All the best to you. Keep it up. You’ll get there.

    • I should have been more clear: I cut those parts, thinking it weighed the story down in the personal in ways that didn’t fit with the overall, what I thought would benefit the most people. Insurance companies are starting to cover TMS now and with the Affordable Care Act it could be more have a chance to see if they respond as I did. And since being without insurance for the last 10 months, I’ll be able to get a refresher, as well. As to the voices and discerning intentions, I’ve had moments I thought I understood or believed there was a purpose to it, that it was leading somewhere, to an epiphany. I’ve had a turn of mind, but I’m always reading to be surprised.

  2. To think that a voice is a dead, unreachable thing haunting you, so to speak, is a very depressing thought in itself.

    Since you do ask, and I realize this is not your situation, my ‘voices’ are split off parts of myself. They do respond to being listened to and cared about, though this is difficult for me to do. They are young child parts, and as such, basically irrational. Most are not oriented to present time – they think the past is still going on.

    I hope it gets easier for you again.


    • It feels like the black box from an airliner repeating from somewhere all the things that led to the crash. It could be a living child, but it doesn’t feel like it. Not one I can reach.

      • chocolate f. gum says:

        i actually find the idea of voices as echoes/black boxes not-depressing. liberating. if they are echoes, i don’t have to tend to or pay too much attention to them. but it could be that different experiences of trauma produce different experiences of internal messages–to some they feel like parts split off, to some they feel like echoes, to some they feel like living young parts.

        in any case, my voices are variants of “i’m scared/something bad is about to happen/i’m powerless” or “i’ve been left alone with this/no one is coming/i’m not worth taking care of/no one wants me.” i cannot remember the trauma that set these voices in motion either.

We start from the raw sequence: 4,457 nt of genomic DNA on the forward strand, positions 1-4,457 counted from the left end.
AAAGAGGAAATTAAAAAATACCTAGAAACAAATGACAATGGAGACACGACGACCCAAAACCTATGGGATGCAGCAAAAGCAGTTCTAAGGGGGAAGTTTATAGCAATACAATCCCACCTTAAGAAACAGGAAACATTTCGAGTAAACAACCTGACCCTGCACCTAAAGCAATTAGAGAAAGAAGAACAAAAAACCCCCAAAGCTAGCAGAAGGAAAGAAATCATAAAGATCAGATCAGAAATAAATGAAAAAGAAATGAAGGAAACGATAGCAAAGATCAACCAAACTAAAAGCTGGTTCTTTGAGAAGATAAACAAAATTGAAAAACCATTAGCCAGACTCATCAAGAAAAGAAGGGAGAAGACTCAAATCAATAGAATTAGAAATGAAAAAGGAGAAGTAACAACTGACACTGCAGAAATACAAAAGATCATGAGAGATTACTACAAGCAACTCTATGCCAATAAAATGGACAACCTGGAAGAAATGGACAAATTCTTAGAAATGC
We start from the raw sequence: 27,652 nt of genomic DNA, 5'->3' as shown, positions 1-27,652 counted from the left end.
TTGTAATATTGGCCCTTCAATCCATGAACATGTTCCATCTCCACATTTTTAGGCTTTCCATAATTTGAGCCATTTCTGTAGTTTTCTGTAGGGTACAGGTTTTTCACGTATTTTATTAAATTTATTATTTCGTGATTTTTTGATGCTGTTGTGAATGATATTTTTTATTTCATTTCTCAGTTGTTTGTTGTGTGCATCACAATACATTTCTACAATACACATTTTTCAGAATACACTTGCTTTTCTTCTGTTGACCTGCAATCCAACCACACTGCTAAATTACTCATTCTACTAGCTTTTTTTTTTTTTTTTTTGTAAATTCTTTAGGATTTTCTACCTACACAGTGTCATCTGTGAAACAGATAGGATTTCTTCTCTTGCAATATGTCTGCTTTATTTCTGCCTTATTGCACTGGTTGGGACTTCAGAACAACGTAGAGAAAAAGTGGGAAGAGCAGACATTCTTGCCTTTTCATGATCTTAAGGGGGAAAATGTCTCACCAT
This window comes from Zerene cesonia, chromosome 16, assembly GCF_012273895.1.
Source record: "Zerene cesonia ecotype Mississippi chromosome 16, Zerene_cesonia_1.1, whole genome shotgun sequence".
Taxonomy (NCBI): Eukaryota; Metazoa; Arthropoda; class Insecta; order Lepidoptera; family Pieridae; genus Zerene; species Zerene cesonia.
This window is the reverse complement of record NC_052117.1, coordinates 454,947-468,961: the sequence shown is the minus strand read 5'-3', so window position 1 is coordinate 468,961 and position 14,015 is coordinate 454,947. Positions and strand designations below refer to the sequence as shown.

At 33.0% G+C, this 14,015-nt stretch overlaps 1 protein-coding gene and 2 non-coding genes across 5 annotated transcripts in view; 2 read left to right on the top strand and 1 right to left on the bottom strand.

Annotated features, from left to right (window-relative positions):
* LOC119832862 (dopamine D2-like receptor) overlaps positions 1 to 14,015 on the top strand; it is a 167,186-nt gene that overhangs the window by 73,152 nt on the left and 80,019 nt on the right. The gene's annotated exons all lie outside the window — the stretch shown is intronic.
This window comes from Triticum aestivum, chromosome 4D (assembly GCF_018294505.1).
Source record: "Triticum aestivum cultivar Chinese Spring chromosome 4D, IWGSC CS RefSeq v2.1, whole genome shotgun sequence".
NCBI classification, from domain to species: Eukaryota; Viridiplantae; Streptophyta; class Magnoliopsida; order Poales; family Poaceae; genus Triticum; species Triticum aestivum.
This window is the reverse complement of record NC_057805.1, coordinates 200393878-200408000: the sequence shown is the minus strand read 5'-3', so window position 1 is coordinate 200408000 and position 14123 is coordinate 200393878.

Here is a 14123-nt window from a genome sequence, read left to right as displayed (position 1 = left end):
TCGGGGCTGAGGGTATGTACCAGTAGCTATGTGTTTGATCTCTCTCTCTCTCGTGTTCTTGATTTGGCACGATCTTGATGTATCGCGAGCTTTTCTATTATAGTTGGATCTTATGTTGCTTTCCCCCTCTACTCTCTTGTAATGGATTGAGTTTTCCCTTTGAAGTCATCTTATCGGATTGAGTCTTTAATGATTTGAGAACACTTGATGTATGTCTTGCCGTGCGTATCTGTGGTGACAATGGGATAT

3. bbg says:

    Thank you for your blog. It is good to read and know, once again that I am not alone in this, although, it is a very lonely place when those voices and pains revisit, which is almost every day. My voices repeat what was told to me as a child. I was raised by my grandmother and uncle and they were cruel with me, emotionally, physically and mentally abusive. They had a nickname for me, “the ugly” and that was my name throughout my childhood. Those words ring every single time I look in a mirror, loud and painful. They ring when someone says I am pretty, lower and whispering in my ear: “that’s a lie, you are not pretty”. Sometimes they are so strong I get an ache in my chest, similar to the beginning of a panic attack and then, I was sexually abused by others as a child, and those are different voices, with a different tone and more insidious.
    Anyhow, just responding to your request to share how the “voices” of others sound like.

    • Thank you for sharing. Somehow I got that message too. Not from my family, but there it is all the same. I like to leave the mirror on the medicine cabinet open so I don’t have to see who goes there.

  4. My take on the voices (and you might not appreciate this since I think you are of a different belief system): they’re from the “father of lies” (John 8:44). I had depression for a long time, and by far the worst part of it was that hopeless voice in my head and the constant parade of lies that this was who I was and I couldn’t get better. Over five years of antidepressants didn’t help. I found healing through a prayer ministry called Straight 2 the Heart that is dedicated to unmasking Satan’s lies and replacing them with God’s truth. Whatever your feelings on the reality of God and Satan, I am glad you have shared your story, because people need to realize how incredibly destructive depression can be, and I wish you the best!

    • I’m glad you have found freedom from your depression. Truthfully, the diabolical I’ve met plenty in this life. The Divine, as well, I have thought. But when my disease had me at death’s door pawing and crying for salvation, there was nothing there. Nothing. A great resounding cosmic indifference. The only way I was able to move through that period to this one was through brain-quieting drugs, my own decision to keep trying, and the vital assistance of a very few friends and family. Whatever power that may exist that can intersect and interrupt this suffering has chosen not to get involved.